JK: I get excited when I learn something I don't already know; that really gets me going. I like working with therapists and working with students—and for that matter, working with clients—who bring something in that I've never thought about before, never encountered before. It's my fault because I get lazy. Someone comes in and they say, "I'm depressed because I don't have a job," and I think, in a lazy way, "Oh yeah, you're another one of these."
VY: You're 58 and you've written about 75 books, so laziness is the last attribute I would think to describe you.
JK: I meant laziness in my therapy, where I put someone into a category instead of honoring the uniqueness of what they're bringing. Every client really is unique. This kicks in that perfectionistic stuff again—the voice: "Kottler, it's you! You're the problem, not what your clients are bringing you. And if you stop looking at them as being similar, they wouldn't be similar." Then that forgiveness voice says, "Yeah, but you do the best you can. You're busy; you're writing five more books. So give yourself a break."
VY: What it seems you were speaking to is the fundamental trait of curiosity about others and about yourself, which I think is a great trait in a therapist: to be genuinely curious.
JK: Maybe about some kinds of therapists, but I'm imagining people reading this that don't think that way, and I want to honor their experience too.
That's another one of the things that's so great about being a therapist: you can be a therapist so many different ways.
That's another one of the things that's so great about being a therapist: you can be a therapist so many different ways. And it's much harder work for me to do this, but I like helping each therapist develop their individual style rather than trying to be like me or someone else. But it's much easier to teach people, "This is the way." There are some really good habits and skills and knowledge-base kinds of things that everybody must learn and get down before we let you loose to start doing this with other people. Everybody has to start with all these generic skills, and the basic research and theory in a field; developing your own voice is something that happens years later.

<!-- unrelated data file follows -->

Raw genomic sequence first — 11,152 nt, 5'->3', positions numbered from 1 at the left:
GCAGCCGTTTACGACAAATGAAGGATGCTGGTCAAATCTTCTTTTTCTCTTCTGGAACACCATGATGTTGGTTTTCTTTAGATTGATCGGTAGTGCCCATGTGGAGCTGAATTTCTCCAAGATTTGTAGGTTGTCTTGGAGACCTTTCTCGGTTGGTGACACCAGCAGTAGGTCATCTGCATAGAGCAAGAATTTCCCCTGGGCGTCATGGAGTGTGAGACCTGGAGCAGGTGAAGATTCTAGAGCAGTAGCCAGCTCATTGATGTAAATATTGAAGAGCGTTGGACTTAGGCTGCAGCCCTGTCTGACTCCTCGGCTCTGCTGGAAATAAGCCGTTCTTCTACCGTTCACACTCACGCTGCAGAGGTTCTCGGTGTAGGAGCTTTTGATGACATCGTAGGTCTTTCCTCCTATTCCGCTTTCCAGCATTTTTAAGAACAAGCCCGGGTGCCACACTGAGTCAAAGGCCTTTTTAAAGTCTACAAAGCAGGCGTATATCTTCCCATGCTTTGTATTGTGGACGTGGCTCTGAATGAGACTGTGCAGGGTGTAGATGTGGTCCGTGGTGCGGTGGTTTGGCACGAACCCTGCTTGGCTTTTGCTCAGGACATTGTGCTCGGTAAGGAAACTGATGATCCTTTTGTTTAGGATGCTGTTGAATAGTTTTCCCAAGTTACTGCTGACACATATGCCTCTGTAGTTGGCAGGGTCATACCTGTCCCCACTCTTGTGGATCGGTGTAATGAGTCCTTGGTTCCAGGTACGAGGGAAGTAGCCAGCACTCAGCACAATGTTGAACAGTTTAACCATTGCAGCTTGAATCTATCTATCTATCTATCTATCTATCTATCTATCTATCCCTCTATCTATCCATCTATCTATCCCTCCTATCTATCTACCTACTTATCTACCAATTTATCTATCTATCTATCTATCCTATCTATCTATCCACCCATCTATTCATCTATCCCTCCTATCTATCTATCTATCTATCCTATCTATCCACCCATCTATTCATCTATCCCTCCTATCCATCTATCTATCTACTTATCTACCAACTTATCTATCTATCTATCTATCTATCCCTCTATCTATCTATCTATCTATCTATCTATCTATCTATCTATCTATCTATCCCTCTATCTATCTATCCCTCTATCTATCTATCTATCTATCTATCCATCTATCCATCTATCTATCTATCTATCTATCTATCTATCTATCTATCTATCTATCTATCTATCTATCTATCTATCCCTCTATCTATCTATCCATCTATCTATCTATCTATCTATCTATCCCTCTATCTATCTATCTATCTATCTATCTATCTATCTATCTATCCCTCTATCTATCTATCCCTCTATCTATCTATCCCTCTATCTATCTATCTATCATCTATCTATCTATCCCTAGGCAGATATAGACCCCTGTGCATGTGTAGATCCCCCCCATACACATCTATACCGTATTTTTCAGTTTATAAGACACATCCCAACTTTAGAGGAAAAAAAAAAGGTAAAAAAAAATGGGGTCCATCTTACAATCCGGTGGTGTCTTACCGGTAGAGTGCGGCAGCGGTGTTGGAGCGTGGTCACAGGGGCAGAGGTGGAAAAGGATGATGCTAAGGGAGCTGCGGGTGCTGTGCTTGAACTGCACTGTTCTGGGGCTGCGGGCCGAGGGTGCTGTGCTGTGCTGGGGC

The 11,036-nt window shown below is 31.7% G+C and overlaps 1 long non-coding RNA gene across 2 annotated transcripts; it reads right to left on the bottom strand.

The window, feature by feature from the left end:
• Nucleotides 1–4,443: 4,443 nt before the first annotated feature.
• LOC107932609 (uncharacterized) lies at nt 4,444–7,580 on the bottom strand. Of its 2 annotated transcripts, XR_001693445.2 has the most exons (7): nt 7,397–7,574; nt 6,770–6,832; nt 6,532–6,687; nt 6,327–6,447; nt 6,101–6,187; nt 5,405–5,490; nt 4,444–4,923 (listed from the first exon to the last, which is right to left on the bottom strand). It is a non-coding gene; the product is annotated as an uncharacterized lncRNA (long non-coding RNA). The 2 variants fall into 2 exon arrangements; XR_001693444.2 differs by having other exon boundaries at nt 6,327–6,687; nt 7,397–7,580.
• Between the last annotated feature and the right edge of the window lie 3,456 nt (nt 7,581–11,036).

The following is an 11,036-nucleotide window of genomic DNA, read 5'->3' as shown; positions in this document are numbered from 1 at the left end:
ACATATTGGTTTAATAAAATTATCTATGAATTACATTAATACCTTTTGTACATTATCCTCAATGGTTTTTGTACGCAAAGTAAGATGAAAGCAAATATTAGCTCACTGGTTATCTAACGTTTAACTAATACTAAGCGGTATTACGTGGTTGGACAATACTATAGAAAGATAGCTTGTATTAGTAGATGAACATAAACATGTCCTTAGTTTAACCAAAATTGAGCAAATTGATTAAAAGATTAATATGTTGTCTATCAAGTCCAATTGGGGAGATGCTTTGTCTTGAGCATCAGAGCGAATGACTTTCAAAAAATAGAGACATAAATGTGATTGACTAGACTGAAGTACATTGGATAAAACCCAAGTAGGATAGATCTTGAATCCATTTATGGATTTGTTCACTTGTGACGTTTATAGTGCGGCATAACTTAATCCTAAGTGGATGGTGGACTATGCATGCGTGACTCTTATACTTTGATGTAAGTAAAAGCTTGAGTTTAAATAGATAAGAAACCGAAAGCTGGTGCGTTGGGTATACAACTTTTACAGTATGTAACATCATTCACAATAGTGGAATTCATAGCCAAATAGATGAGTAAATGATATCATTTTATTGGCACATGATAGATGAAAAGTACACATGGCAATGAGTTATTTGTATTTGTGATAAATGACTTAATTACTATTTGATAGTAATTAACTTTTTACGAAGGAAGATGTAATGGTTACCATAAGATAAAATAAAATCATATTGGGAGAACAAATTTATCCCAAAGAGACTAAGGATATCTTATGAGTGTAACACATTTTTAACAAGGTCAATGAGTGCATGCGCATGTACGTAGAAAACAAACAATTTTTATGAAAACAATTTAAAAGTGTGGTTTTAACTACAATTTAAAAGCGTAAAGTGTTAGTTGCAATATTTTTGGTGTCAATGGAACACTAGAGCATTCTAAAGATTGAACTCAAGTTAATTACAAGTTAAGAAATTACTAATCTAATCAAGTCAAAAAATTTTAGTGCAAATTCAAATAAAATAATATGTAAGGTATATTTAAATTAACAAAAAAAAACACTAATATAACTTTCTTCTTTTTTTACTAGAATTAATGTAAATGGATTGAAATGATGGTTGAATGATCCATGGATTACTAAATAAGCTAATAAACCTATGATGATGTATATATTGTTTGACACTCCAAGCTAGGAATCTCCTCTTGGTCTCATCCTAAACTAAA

VY: It is. I think, unfortunately, people get professionalized and homogenized in graduate school and have to unlearn a lot in order to find their own voice ten, fifteen years later.
RA: Yeah. I'm wondering whether you've found that there's a way to circumvent this. Are you helping students to find their own voice, or to maintain their voice, earlier in their training?
JK: Yeah—back to something we talked about earlier—by modeling the doubts and uncertainties.
RA: Right.
JK: And that's a huge feature of what I write about and teach: "Why would you want to be like me? You might say I'm ahead of you in some areas, but I'm still questioning, still trying to make sense. That's what I want to model that you do, because we never become this finished product." That's another one of the taboos we mentioned earlier. We never—I'm saying we—
I will never get to the point where I think I know what I'm doing.
I will never get to the point where I think I know what I'm doing. And for students to hear me say that out loud, they just eat that up.
RA: It's liberating.
JK: Yeah! And—now I have to remember the second part of that, the second thread that that person told me earlier—and I'm not bothered by that. I don't worry about it, I don't feel ashamed of it, I don't think about it. It's really good to be me. It's really good to be calm and accepting about the things I don't know and understand.
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The Secret to Writing: Just Do It

VY: When you're working with a client, there must be some times when you feel like you know more, and sometimes you know less.
JK: Yes, of course. And with teaching it's like that as well. But—back to that theme about being bored with myself, bored with my stories—I've repeated some of them in this interview that I've written about in books. And I feel badly about that, because I don't like to repeat myself. And when you've written 75 books, how much experience could a person have to put in 75 books? It's really hard work to go out and find new experiences for the next interview or the next book. And I feel bad about that. Audiences and readers are very forgiving. They say, "Oh, but it was such a good story, it bears repeating." That's so kind, but I hated when my teachers would repeat a story that we already heard before.
VY: I imagine people frequently ask you how you have written 75 books. You probably have some standard answers for that, but could you come up with a new answer?
JK: Here's the new answer, because I've been thinking about this: it's really, really easy. Because people ask me all the time, "How can I write one book, or how do I become a writer?" It's easy: write!
VY: For you it's easy.